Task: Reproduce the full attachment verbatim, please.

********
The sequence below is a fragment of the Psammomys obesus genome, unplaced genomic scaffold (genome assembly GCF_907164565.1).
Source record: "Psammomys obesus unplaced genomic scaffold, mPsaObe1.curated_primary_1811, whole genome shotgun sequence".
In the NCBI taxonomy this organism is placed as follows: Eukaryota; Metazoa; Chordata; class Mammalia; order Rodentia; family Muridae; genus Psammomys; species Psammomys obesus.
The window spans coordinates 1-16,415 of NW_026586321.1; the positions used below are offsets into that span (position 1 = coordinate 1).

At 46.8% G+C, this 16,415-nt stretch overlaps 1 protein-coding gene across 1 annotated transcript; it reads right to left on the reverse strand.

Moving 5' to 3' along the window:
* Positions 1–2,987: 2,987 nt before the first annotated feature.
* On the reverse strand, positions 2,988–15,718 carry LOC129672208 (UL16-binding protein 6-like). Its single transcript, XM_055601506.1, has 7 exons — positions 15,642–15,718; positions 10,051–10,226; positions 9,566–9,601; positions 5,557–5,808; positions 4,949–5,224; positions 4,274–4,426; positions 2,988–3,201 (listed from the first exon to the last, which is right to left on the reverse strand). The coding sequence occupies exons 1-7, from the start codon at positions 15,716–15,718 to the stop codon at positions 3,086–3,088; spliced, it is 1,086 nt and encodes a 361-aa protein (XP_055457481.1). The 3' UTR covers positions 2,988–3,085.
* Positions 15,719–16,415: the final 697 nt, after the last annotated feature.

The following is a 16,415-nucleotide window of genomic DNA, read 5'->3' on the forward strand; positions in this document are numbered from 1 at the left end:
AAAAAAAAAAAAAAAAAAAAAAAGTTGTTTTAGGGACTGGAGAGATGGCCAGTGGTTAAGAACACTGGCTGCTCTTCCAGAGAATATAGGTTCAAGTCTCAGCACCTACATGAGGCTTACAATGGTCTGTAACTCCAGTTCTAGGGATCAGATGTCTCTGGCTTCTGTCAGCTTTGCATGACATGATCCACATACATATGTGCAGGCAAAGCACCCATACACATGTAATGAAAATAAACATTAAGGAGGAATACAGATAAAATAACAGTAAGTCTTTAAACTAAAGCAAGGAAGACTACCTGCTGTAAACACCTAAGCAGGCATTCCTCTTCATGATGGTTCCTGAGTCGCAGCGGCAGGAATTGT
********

The sequence below is a fragment of the Psammomys obesus genome, unplaced genomic scaffold (genome assembly GCF_907164565.1).
Source record: "Psammomys obesus unplaced genomic scaffold, mPsaObe1.curated_primary_1811, whole genome shotgun sequence".
In the NCBI taxonomy this organism is placed as follows: Eukaryota; Metazoa; Chordata; class Mammalia; order Rodentia; family Muridae; genus Psammomys; species Psammomys obesus.
The window spans coordinates 1-16,415 of NW_026586321.1; the positions used below are offsets into that span (position 1 = coordinate 1).

At 46.8% G+C, this 16,415-nt stretch overlaps 1 protein-coding gene across 1 annotated transcript; it reads right to left on the reverse strand.

Moving 5' to 3' along the window:
* Positions 1–2,987: 2,987 nt before the first annotated feature.
* On the reverse strand, positions 2,988–15,718 carry LOC129672208 (UL16-binding protein 6-like). Its single transcript, XM_055601506.1, has 7 exons — positions 15,642–15,718; positions 10,051–10,226; positions 9,566–9,601; positions 5,557–5,808; positions 4,949–5,224; positions 4,274–4,426; positions 2,988–3,201 (listed from the first exon to the last, which is right to left on the reverse strand). The coding sequence occupies exons 1-7, from the start codon at positions 15,716–15,718 to the stop codon at positions 3,086–3,088; spliced, it is 1,086 nt and encodes a 361-aa protein (XP_055457481.1). The 3' UTR covers positions 2,988–3,085.
* Positions 15,719–16,415: the final 697 nt, after the last annotated feature.

The following is a 16,415-nucleotide window of genomic DNA, read 5'->3' on the forward strand; positions in this document are numbered from 1 at the left end:
AAAAAAAAAAAAAAAAAAAAAAAGTTGTTTTAGGGACTGGAGAGATGGCCAGTGGTTAAGAACACTGGCTGCTCTTCCAGAGAATATAGGTTCAAGTCTCAGCACCTACATGAGGCTTACAATGGTCTGTAACTCCAGTTCTAGGGATCAGATGTCTCTGGCTTCTGTCAGCTTTGCATGACATGATCCACATACATATGTGCAGGCAAAGCACCCATACACATGTAATGAAAATAAACATTAAGGAGGAATACAGATAAAATAACAGTAAGTCTTTAAACTAAAGCAAGGAAGACTACCTGCTGTAAACACCTAAGCAGGCATTCCTCTTCATGATGGTTCCTGAGTCGCAGCGGCAGGAATTGT